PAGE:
We all agreed that it would take longer to go back up and then down to the bus. So thinking longingly of my beloved if fickle public transport, I was obliged to continue under my own steam. Luca finally calmed down after several lullabies and my attitude improved with the sugar rush of an apple.

Damp and tired, we were eager for our hotel and for easy access to food. The receptionist said the hotel’s restaurant was good, so we sat down in the late evening gloom. I was eager to satisfy my gourmandise with something regional, and regaled my taste buds with venison, which I had never tried. Its robust morsels were in a brown sauce of wild mushrooms, a pile of Spätzle egg noodles beside it, with a baked peach covered in red currants. This woodland princess dinner was crowned with a walnut cake torte; layers of cake and dreamy cream, delicate and not too rich or sweet.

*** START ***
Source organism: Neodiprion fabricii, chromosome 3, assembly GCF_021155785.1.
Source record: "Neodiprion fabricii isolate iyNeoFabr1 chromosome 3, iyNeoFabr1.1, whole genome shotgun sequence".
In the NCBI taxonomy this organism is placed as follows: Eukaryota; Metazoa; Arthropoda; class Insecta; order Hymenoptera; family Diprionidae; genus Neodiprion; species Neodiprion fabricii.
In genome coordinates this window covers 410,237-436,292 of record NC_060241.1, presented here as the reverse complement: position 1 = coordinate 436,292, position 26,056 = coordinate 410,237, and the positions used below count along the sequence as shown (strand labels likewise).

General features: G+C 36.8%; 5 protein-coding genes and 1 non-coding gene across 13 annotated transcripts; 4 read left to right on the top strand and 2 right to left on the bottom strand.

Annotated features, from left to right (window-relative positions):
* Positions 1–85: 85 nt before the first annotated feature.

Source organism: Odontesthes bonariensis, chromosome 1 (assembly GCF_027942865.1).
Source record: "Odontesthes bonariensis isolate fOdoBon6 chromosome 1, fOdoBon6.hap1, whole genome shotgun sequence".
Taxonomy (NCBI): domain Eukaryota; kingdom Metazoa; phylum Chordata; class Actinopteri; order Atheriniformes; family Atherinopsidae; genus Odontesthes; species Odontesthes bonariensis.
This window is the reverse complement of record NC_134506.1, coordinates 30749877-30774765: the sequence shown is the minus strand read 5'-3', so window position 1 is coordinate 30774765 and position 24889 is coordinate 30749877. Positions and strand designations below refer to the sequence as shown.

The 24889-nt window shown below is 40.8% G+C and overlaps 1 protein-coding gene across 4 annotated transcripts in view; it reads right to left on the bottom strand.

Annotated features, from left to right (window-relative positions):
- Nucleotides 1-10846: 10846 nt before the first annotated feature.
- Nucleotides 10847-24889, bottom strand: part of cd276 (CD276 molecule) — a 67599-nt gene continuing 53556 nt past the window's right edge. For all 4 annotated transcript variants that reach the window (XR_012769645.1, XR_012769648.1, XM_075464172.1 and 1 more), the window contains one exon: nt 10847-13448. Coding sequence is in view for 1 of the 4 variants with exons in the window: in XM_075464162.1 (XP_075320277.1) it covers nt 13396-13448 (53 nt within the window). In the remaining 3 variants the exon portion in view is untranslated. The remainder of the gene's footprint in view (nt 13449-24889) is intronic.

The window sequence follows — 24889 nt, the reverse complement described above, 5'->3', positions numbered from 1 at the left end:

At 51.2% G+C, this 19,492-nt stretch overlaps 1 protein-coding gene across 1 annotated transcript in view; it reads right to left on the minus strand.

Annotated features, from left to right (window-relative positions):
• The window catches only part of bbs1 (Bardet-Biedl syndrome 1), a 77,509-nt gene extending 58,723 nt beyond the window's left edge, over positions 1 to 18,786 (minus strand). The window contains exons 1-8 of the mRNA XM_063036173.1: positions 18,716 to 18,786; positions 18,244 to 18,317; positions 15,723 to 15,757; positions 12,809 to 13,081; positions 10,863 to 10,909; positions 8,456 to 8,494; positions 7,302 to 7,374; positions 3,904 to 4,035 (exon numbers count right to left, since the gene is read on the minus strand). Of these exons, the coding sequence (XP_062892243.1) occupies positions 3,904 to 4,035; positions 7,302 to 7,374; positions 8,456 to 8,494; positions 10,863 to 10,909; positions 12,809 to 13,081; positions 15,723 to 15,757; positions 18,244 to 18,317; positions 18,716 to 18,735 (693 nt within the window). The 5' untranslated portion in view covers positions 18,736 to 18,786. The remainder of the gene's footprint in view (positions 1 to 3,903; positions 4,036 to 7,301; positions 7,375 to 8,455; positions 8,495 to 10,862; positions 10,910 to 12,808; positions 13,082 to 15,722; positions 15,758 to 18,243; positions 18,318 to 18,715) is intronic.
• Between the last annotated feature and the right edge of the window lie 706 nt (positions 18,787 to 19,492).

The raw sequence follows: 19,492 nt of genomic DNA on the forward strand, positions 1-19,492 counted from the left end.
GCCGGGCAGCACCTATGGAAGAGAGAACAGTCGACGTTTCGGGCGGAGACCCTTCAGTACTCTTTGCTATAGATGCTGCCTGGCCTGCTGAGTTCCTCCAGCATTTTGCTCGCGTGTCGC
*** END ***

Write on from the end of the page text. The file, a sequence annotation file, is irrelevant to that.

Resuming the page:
Transported again by the car, we arrived in Zurich, Switzerland the next afternoon. Assured by the concierge that it was madness to take the car downtown, we waited for the tram. After fifteen minutes we were sure there was a problem. So we waited for the bus, which was to replace it. Ten more minutes and we weren’t so sure the bus was coming. An English-speaking gentleman helped us find an alternative bus route, which involved changing once. By now, however, we were savvy European travellers; we weren’t scared. We found our way to the lake in time to see the snow-bonneted foothills of the Alps just before sunset. 


We visited the churches and historic buildings along the Limmat river. We had hoped to shop for the rest of our gifts and souvenirs here, so we went to the train station district, finding a magnificent chocolate shop (Swiss chocolate, anyone?).

Once again trying mélange of trams, foot-power and vague directions from many kind-hearted people, we arrived for a late dinner at a raclette restaurant. At first we were told there was no table for two hours, however we were welcome to an outside table when one opened up. At that moment one did, so we carpe diem’d. Melty cheese on potatoes and pickles is bound to please anyone (except maybe the lactose intolerant, poor souls). Here, it was also served with a pear, which I had never heard of in France. With a sprinkle of nutmeg, the delicate pear and cheese flavor was extraordinary and will not soon be forgotten.